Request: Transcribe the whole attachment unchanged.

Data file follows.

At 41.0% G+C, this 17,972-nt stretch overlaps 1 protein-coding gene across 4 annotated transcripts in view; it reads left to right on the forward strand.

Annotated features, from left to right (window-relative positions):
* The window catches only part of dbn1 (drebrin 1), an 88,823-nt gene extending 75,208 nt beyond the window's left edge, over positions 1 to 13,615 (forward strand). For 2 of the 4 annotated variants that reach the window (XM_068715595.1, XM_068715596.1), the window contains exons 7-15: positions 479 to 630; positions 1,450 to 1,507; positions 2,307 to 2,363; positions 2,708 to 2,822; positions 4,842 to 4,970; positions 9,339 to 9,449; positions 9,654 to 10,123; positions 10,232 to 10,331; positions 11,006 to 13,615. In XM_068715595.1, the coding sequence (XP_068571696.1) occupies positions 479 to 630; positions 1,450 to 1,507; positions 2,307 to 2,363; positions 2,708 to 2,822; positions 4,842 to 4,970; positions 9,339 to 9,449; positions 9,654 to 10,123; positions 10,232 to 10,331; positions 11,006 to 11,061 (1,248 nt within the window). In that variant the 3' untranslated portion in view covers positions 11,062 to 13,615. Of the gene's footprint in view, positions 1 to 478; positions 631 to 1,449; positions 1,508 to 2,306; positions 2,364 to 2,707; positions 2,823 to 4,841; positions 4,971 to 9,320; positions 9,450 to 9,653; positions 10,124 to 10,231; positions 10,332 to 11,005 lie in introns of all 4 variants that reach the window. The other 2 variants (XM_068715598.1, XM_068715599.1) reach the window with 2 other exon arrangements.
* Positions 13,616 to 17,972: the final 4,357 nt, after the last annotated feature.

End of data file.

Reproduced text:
At 41.0% G+C, this 17,972-nt stretch overlaps 1 protein-coding gene across 4 annotated transcripts in view; it reads left to right on the forward strand.

Annotated features, from left to right (window-relative positions):
* The window catches only part of dbn1 (drebrin 1), an 88,823-nt gene extending 75,208 nt beyond the window's left edge, over positions 1 to 13,615 (forward strand). For 2 of the 4 annotated variants that reach the window (XM_068715595.1, XM_068715596.1), the window contains exons 7-15: positions 479 to 630; positions 1,450 to 1,507; positions 2,307 to 2,363; positions 2,708 to 2,822; positions 4,842 to 4,970; positions 9,339 to 9,449; positions 9,654 to 10,123; positions 10,232 to 10,331; positions 11,006 to 13,615. In XM_068715595.1, the coding sequence (XP_068571696.1) occupies positions 479 to 630; positions 1,450 to 1,507; positions 2,307 to 2,363; positions 2,708 to 2,822; positions 4,842 to 4,970; positions 9,339 to 9,449; positions 9,654 to 10,123; positions 10,232 to 10,331; positions 11,006 to 11,061 (1,248 nt within the window). In that variant the 3' untranslated portion in view covers positions 11,062 to 13,615. Of the gene's footprint in view, positions 1 to 478; positions 631 to 1,449; positions 1,508 to 2,306; positions 2,364 to 2,707; positions 2,823 to 4,841; positions 4,971 to 9,320; positions 9,450 to 9,653; positions 10,124 to 10,231; positions 10,332 to 11,005 lie in introns of all 4 variants that reach the window. The other 2 variants (XM_068715598.1, XM_068715599.1) reach the window with 2 other exon arrangements.
* Positions 13,616 to 17,972: the final 4,357 nt, after the last annotated feature.